After a year of delays,* an article on how the Constitution uses the word “emoluments” has finally appeared. The study indirectly absolves President Trump of claims that he is violating the Constitution by receiving profits from enterprises whose customers include foreign governments.
The article is called The Original Meaning of “Emoluments” in the Constitution, and it was published by Georgia Law Review. It was the result of impartial research: Unlike most articles of the type, it was not designed to serve as a brief for or against a particular political or litigation position.
The article reports that during the Founding Era, the word “emolument” carried several different meanings—some wider, some narrower. The wider meanings included business profits and the narrower meanings did not. To determine which usage the Constitution adopts, the article examines the text and the surrounding history.
The surrounding history includes proceedings in the Continental and Confederation Congress, how the word “emolument” was used in other important American documents (such as state constitutions), and the debates over the Constitution. Perhaps most importantly, the surrounding history included a massive then-current reform movement in both Britain and America. The reform movement was designed to shift public employee compensation away from certain fees and other fringe benefits and toward fixed salaries. The Constitution’s three anti-emoluments provisions all are typical of such reforms, which targeted almost entirely fees and other fringe benefits, not unrelated profits from outside enterprises.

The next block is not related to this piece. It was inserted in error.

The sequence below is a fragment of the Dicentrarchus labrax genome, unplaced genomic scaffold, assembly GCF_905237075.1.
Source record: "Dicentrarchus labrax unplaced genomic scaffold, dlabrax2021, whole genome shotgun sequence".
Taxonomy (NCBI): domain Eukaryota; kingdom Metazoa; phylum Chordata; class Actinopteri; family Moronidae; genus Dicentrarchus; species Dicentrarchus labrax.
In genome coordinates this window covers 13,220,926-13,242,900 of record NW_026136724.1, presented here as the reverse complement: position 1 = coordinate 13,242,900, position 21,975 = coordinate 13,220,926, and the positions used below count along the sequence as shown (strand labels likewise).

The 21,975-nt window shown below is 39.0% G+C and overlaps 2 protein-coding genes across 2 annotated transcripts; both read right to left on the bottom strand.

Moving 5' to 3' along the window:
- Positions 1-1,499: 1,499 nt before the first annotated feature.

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* Delays of this kind are associated generally with law reviews (legal journals). The reasons and effects will be topics of a future article.